And BTW, love your blog, Morgan! Hugs, MHP

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  5. For my own books, I don't like faces. People, yes. Faces, no. I absolutely loved seeing the US/UK covers on the link Elle included. Thank you!

    Professional, intriguing, dreamlike, thoughtful are the words that most affect me about a cover I like, but each depends on the genre. And I won't read all books with intriguing covers, but I'm more likely to take a second look.

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  6. I am passionate about cover art. I hate bland color blocks and words alone with different fonts on a page. I love pictures that are thematically suggestive. I like "people" covers though there are some who dislike them. A good cover definitely invites me to investigate. What is odd is seeing so many covers that look almost identical and use the same stock graphics. I don't mean similar covers in a series; I mean similar covers for different authors. If a publisher is going to the trouble to produce a book, I would think more creativity would go into the cover. I can understand an Indy having to use what they can afford or find. I had a great deal of fun learning Photoshop to design my covers and taking photos of real models. I like my version of the covers for Mythikas better than the ones that Booksurge developed. The cover was the first thing I changed when I had control over it. Designing book covers is a job I would have enjoyed!

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  7. To paraphrase Supreme Court Justice, Potter Stewart, I don't know what makes a good cover ... but I know one when I see it.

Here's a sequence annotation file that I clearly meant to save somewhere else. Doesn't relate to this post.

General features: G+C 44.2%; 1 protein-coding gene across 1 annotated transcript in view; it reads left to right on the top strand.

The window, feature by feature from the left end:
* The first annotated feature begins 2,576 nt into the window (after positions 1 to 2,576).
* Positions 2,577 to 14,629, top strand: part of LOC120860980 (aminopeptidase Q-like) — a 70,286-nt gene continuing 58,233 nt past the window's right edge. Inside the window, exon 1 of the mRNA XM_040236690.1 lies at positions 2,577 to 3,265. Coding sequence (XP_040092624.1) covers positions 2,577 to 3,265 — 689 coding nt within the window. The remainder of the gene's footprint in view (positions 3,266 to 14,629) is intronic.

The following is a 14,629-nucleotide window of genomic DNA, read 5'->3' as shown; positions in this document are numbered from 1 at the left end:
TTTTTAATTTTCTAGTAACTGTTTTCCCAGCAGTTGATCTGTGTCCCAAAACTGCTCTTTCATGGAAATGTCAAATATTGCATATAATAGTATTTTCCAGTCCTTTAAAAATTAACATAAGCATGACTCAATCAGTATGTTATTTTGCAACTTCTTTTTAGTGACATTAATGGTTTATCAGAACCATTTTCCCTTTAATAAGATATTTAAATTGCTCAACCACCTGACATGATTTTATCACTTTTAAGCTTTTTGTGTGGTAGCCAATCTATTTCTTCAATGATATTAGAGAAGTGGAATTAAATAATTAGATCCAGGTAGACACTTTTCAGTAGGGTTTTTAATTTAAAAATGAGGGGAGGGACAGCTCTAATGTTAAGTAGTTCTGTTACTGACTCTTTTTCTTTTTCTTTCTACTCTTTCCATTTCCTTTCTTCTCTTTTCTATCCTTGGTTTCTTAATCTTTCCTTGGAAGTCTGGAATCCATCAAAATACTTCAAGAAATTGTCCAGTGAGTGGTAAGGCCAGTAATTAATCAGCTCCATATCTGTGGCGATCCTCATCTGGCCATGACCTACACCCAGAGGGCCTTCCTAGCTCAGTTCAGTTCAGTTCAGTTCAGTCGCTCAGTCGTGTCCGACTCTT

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  8. Morgan, as a visual person, the cover IS important to me as a reader and I want the covers on my own books to be eye-catching. Here are my answers:

    I've seen covers with a mix of people and objects done well and I've seen some dark gloomy covers with a hint of a face or object in the foggy mist done wrong. Even dark graphic mysteries can have a bright cover. The cozy mysteries seem to have the cutest covers with light colors, cartoon people, intriguing in their own way. Even though I write more graphic mysteries,I want the cover to reflect the content and catch the eye of browsing readers. Having said that, I am drawn to a cover but then I go to the back and read the blurb and then flip to page one and read at least the first paragraph. If it passes the test, I purchase it. Here's a link that shows all my covers: www.susanwhitfieldonline.com

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  9. I like art covers. I don't mean 5 year old refrigerator type art, but real art. It can have people if they are showing the story but not just a couple of people plastered on the front to show there are people in the book. We all expect there are. Show us what it's about! The important thing is that the cover actually reveals the story line or theme.

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  10. I, too, am very involved in the creation of the covers for our books. For the most part, I don't like people on the covers (vector or otherwise). As a reader, I want to be able to create my own image. We have nine published books now. Number ten comes out in September. For our first book, "31 Months in Japan: The Building of a Theme Park," Larry did the cover art at the last minute. It depicts the pagoda in Kyoto and the entry gate to Universal Studios Japan.
    For our mysteries, the cover photos are mine, and I worked with our fabulous cover artist, Melissa Summers, to get exactly the look I wanted.
    For our anthologies, I have often mocked up a design, and Melissa has executed it perfectly from my vision.
    The first cover for "Ghost Writer" was terrible and had nothing to do with the story. Fortunately the publisher, Billie Johnson, allowed Larry to mock up a new design which the cover artist reinterpreted into the final one, which I love.
    Larry didn't have as much choice about the cover for his short story collection, "Lakeview Park," but the final choice is one he's very happy with. You can see all of them on our website http://www.lornalarry.com.

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  11. I think it is important for the cover to reflect the genre to an extent. The example you posted, Morgan, immediately says to me Chick Lit type romance. There is also a specific look for a cozy mystery that helps identify it.